Making a Repair on our Our Juko Potato Harvester. This week while digging our Organic Certified Seed Potatoes, the Juko Potato Harvester’s Primary Lag Bed jammed up and for the first time in fifteen years the laminated belting tore and needed to be repaired.  For a hundred years old-style “Digger Lags” (aka “Hook Chain”) were universally used on Potato Diggers and Potato Harvesters to shake out and separate soil from Potatoes.  Then about 30 years ago the Dutch company Broekema pioneered a new concept known as “Belted Lags.” Belted Lags are manufactured by riveting special mega-strong metal Lags to extra heavy-duty, laminated, rubber-based, fiber-reinforced synthetic belting.  The revolutionary result is long-lasting trouble-free Lag beds have now mostly replaced Hook Chain.  Broekema set up a satellite facility in Minnesota which manufactures Belted Lags for the Potato industry in the USA & Canada.  In this photo, Caleb is grinding off the Belt where it ripped.  He then bolted into place specialized metal coupling brackets.  Just three hours after breakdown, without setting foot off the farm, the Belted Lags were repaired, re-installed and the Juko was ready for work again.



Late Season Beauty Arrives in Aroostook County. As August transitioned into September, we had our sure signs of the approach of Fall. Breathtaking Organic Cosmos flowers came into full bloom.  As well, striking Organic Sunflowers have been showing off their well-known beauty, including this lone Sunflower hiding behind the jungle of Cosmos.  These two kinds Flowers are a sign of the times and late-blooming members of our Beneficial Insect Flower Beds which we planted last Spring in and around our fields of Organic Certified Seed Potatoes.  These ‘Beneficial Flowers’ nourish and give refuge to the Beneficial Insects who help to keep in check troublesome insect pests of Potatoes.  And there are further signs of Fall’s approach. Hardwood trees are starting to turn color. Local Seed Potato farmers have been killing their seed crops and are beginning to harvest Potatoes. On Wood Prairie Family Farm, we arrest the growth of our Organic Certified Seed Potatoes while tubers are still in their juvenile-stage. This practice of 'early killing' Seed Potatoes provides maximum vigor in the harvested seed tubers. And that super-vigor translates into the highest yields in the next generation - that would be the Organic Certified Seed Potato tubers we'll be shipping to you when you buy from us in the Fall, Winter and Spring ahead.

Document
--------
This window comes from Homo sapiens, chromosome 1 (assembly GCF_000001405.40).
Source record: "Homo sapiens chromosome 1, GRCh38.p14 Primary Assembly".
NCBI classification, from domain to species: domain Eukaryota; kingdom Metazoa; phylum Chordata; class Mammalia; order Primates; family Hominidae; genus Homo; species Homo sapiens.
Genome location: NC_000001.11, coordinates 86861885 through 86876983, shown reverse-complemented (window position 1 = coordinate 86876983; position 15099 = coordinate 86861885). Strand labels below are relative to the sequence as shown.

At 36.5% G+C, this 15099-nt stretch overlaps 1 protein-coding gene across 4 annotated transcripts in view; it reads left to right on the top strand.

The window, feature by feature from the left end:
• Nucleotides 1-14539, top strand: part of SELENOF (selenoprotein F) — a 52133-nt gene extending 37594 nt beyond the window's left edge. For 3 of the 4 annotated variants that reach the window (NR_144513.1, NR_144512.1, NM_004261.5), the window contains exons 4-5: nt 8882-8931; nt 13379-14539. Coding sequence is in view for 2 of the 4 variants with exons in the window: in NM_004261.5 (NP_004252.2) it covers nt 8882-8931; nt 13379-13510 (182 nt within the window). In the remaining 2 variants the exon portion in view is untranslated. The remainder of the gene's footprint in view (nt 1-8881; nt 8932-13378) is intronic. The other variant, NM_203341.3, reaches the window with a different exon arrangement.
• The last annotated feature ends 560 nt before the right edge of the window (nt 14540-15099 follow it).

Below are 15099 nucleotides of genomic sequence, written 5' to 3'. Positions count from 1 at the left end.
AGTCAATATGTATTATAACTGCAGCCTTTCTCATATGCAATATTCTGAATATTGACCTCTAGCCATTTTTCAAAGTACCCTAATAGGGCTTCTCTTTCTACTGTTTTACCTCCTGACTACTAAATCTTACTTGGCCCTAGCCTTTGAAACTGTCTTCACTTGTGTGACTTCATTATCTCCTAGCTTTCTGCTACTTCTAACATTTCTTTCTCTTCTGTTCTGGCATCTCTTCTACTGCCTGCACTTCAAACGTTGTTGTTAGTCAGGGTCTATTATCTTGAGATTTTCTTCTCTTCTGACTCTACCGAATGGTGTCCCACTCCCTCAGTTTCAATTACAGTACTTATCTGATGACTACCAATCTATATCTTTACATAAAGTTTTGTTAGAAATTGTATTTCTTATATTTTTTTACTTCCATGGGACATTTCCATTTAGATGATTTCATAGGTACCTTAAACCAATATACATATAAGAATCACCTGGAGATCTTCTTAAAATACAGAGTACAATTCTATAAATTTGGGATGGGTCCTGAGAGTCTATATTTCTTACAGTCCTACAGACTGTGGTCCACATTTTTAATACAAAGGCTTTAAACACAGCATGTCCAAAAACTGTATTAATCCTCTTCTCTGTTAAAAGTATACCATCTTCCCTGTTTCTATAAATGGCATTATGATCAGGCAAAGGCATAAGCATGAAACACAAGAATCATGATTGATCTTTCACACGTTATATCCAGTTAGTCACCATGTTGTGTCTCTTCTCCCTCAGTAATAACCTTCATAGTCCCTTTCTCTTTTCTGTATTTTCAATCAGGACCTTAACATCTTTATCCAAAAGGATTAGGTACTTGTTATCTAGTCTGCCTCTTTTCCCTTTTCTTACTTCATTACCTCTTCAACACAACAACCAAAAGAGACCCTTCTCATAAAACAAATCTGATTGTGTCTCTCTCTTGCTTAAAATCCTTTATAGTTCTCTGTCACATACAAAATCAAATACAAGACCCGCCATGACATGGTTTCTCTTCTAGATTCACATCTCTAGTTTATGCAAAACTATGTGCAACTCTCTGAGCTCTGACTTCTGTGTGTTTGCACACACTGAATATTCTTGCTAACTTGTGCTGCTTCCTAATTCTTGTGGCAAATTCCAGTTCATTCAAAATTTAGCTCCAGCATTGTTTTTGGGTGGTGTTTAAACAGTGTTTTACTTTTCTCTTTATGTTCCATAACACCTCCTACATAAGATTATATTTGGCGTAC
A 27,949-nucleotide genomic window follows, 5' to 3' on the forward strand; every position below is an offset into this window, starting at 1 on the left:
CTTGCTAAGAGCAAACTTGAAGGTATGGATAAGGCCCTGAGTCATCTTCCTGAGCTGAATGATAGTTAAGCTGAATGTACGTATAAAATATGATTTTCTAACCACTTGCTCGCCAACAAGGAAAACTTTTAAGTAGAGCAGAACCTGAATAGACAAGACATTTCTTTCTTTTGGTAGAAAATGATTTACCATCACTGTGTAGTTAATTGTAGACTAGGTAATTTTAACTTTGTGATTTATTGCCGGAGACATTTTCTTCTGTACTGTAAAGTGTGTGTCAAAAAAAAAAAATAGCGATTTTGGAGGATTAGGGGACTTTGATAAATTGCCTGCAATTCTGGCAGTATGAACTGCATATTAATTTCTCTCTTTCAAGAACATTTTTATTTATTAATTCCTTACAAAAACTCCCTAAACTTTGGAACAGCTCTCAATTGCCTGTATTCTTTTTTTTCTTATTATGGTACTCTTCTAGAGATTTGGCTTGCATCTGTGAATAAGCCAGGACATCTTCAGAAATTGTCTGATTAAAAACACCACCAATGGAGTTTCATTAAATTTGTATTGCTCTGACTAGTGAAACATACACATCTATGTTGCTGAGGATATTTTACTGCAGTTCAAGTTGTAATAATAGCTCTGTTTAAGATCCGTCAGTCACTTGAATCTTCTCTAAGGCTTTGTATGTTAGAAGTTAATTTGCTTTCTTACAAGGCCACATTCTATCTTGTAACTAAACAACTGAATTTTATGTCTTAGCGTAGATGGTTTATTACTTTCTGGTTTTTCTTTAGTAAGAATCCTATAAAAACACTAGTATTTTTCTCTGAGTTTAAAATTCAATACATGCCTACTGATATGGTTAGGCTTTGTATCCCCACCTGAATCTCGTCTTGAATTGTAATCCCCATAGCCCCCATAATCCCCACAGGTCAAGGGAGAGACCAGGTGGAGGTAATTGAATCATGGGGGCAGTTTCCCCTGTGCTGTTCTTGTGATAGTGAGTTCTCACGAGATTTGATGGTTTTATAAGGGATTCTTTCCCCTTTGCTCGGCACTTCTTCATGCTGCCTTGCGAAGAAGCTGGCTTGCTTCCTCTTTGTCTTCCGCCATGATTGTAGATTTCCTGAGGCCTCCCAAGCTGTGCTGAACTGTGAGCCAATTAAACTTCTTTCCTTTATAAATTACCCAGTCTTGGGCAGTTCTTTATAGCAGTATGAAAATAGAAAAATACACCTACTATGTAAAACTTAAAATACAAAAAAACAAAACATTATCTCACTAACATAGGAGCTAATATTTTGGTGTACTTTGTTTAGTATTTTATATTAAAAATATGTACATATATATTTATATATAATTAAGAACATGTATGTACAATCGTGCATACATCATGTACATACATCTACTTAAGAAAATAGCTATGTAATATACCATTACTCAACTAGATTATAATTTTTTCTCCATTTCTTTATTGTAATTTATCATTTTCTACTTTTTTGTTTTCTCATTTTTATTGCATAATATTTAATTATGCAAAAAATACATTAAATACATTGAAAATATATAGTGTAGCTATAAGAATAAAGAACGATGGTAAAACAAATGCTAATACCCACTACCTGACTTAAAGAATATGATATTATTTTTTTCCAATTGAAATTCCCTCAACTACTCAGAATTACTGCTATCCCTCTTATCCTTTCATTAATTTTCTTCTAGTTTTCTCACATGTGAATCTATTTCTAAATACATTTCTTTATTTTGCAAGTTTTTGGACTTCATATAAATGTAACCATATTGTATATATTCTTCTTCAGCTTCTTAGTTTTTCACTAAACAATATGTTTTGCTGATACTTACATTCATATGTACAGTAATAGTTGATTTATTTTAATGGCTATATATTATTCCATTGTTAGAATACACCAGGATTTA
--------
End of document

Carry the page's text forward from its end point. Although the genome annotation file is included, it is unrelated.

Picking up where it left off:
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Caleb & Jim & Megan Gerritsen
Wood Prairie Family Farm
49 Kinney Road
Bridgewater, Maine 04735
(207) 429 - 9765 / 207 (429) - 9682
Certified Organic From Farm to Mailbox